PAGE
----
Bail out workers, not banks!

Share with your friends

Este artículo en español

In March, the U.S. government shoved billions of taxpayer dollars into already bulging Wall Street pockets. At least one trillion dollars that could have been used for Social Security and Medicare went instead to investment banks that had gambled in the market and lost.

This theft has been long in the making.

In 1999, the Clinton administration voided laws passed during the Great Depression that kept investment banks separate from commercial banks. This allowed the market players to get their hands on everybody’s loans and savings. In 2005, Congress passed the “Bankruptcy Abuse Prevention and Consumer Protection Act” to make it much harder for people to get out of debt. The sharks sharpened their teeth for the feeding frenzy.

While TV ads pushed subprime mortgage loans for little down to folks with poor credit, the Bank of America financed the biggest offerer of these loans, Countrywide. After two years, Countrywide doubled its mortgage interest rate, ballooned the amount of monthly payments, and seized the houses of people it set up for a fall — a disproportionate number of them Black and Hispanic.

Washington Mutual stole a different way. The bank forced the mortgage company it uses to deliberately inflate home prices. This earned higher profits for the bank, but left homeowners owing more than their houses are worth.

With bankers propagandizing that “property always increases in value,” purchasers believed that their houses would produce equity they could borrow on to pay bills. Since nearly half of all households spend more than they earn, this seemed a godsend. Instead, it was a deal with the devil: 80,000 families a month are being forced from their homes.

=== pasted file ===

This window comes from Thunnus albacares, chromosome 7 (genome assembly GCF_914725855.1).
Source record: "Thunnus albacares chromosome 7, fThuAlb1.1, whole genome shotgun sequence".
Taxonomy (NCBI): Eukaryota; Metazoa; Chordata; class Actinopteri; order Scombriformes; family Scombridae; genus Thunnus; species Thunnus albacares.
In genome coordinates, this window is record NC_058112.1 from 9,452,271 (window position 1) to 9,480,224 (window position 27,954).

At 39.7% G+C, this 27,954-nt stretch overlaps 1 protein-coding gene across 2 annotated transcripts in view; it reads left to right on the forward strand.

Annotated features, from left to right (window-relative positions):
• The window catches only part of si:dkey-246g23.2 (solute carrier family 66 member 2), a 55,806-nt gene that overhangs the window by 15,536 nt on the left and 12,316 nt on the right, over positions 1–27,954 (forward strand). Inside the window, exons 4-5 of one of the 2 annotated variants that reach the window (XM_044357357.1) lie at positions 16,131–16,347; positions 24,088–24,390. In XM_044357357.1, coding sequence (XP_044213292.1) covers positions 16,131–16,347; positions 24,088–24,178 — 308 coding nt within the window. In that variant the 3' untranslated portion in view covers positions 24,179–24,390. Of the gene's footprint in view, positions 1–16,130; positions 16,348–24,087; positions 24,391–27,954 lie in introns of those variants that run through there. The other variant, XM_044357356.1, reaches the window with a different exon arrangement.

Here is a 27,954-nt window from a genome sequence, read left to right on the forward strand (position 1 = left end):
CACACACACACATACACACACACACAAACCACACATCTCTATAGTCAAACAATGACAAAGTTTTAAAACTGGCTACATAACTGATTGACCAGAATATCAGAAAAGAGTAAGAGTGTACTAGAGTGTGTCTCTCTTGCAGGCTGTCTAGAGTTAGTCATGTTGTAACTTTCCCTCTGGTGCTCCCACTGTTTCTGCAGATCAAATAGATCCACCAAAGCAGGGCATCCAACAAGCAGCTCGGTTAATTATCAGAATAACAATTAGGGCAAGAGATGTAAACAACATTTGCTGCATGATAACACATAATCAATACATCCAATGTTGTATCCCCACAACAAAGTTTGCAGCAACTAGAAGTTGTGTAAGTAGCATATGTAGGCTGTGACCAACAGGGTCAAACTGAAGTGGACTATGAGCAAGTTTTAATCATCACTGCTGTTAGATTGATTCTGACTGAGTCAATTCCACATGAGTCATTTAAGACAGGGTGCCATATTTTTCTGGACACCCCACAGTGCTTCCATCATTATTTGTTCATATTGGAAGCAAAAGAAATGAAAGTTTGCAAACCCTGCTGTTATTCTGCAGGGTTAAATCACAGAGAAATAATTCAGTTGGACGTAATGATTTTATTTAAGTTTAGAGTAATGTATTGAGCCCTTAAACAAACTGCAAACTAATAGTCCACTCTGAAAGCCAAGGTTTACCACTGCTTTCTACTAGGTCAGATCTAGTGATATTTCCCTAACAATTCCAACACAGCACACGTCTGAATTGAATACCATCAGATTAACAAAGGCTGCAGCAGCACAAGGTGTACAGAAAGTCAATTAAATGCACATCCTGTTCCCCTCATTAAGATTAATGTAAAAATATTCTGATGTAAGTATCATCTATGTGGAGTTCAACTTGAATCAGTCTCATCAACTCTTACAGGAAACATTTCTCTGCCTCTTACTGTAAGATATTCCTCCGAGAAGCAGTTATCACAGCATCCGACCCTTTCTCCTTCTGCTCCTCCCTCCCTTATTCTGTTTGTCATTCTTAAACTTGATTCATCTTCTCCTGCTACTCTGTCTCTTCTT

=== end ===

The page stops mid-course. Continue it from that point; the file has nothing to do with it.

Meanwhile, the government is using tax income to buy up the unpayable debt the financial institutions are responsible for creating — bailing out the swindlers with the money of the swindled!

The AFL-CIO union federation has drafted emergency laws to stop foreclosures and evictions in some states. Good — but a national moratorium is needed. And, with prices for all necessities sky-high, labor and community groups should also fight for a rollback of rent costs and universal rent control.

In February, England rescued the giant Northern Rock bank by temporarily nationalizing it, with compensation to the shareholders. An excellent model, but with improvements — dropping the payoff and making the public ownership permanent.

This is what needs to happen in the U.S. The private sector has shown itself incapable of meeting people’s most basic needs. So let’s make banks public institutions run by unionized public workers!

Bail out the banks? You gotta be kidding! Better to put the CEOs in prison and turn over their wealth to the people they made homeless.

Share with your friends